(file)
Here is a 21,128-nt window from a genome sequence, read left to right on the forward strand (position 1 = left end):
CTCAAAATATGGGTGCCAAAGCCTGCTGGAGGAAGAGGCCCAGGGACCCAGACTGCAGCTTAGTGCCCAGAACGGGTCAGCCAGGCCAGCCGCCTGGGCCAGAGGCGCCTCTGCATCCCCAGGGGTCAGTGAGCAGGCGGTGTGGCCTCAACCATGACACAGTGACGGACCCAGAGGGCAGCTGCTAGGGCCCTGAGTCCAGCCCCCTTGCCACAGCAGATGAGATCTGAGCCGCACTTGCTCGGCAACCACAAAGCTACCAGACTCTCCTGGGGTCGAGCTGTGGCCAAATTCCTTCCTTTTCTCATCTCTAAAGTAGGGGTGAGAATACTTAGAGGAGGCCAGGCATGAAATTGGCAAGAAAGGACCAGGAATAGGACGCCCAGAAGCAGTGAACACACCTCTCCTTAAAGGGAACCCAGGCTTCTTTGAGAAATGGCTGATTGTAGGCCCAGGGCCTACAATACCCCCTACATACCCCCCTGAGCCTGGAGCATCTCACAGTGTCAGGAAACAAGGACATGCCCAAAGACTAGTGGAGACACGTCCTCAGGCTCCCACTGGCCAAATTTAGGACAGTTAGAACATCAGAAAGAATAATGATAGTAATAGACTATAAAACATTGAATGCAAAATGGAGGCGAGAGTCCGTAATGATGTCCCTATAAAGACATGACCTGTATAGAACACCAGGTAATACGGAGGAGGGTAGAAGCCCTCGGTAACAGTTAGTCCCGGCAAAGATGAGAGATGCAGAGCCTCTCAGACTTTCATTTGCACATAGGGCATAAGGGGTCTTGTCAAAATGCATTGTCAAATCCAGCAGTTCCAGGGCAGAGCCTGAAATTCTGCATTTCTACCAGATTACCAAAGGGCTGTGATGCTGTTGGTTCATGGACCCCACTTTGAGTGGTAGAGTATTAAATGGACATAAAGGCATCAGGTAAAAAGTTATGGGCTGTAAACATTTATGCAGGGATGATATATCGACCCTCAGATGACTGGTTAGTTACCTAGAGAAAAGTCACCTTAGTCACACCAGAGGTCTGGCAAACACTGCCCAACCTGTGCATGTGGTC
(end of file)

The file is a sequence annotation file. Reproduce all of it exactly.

Here is a 21,128-nt window from a genome sequence, read left to right on the forward strand (position 1 = left end):
CTCAAAATATGGGTGCCAAAGCCTGCTGGAGGAAGAGGCCCAGGGACCCAGACTGCAGCTTAGTGCCCAGAACGGGTCAGCCAGGCCAGCCGCCTGGGCCAGAGGCGCCTCTGCATCCCCAGGGGTCAGTGAGCAGGCGGTGTGGCCTCAACCATGACACAGTGACGGACCCAGAGGGCAGCTGCTAGGGCCCTGAGTCCAGCCCCCTTGCCACAGCAGATGAGATCTGAGCCGCACTTGCTCGGCAACCACAAAGCTACCAGACTCTCCTGGGGTCGAGCTGTGGCCAAATTCCTTCCTTTTCTCATCTCTAAAGTAGGGGTGAGAATACTTAGAGGAGGCCAGGCATGAAATTGGCAAGAAAGGACCAGGAATAGGACGCCCAGAAGCAGTGAACACACCTCTCCTTAAAGGGAACCCAGGCTTCTTTGAGAAATGGCTGATTGTAGGCCCAGGGCCTACAATACCCCCTACATACCCCCCTGAGCCTGGAGCATCTCACAGTGTCAGGAAACAAGGACATGCCCAAAGACTAGTGGAGACACGTCCTCAGGCTCCCACTGGCCAAATTTAGGACAGTTAGAACATCAGAAAGAATAATGATAGTAATAGACTATAAAACATTGAATGCAAAATGGAGGCGAGAGTCCGTAATGATGTCCCTATAAAGACATGACCTGTATAGAACACCAGGTAATACGGAGGAGGGTAGAAGCCCTCGGTAACAGTTAGTCCCGGCAAAGATGAGAGATGCAGAGCCTCTCAGACTTTCATTTGCACATAGGGCATAAGGGGTCTTGTCAAAATGCATTGTCAAATCCAGCAGTTCCAGGGCAGAGCCTGAAATTCTGCATTTCTACCAGATTACCAAAGGGCTGTGATGCTGTTGGTTCATGGACCCCACTTTGAGTGGTAGAGTATTAAATGGACATAAAGGCATCAGGTAAAAAGTTATGGGCTGTAAACATTTATGCAGGGATGATATATCGACCCTCAGATGACTGGTTAGTTACCTAGAGAAAAGTCACCTTAGTCACACCAGAGGTCTGGCAAACACTGCCCAACCTGTGCATGTGGTC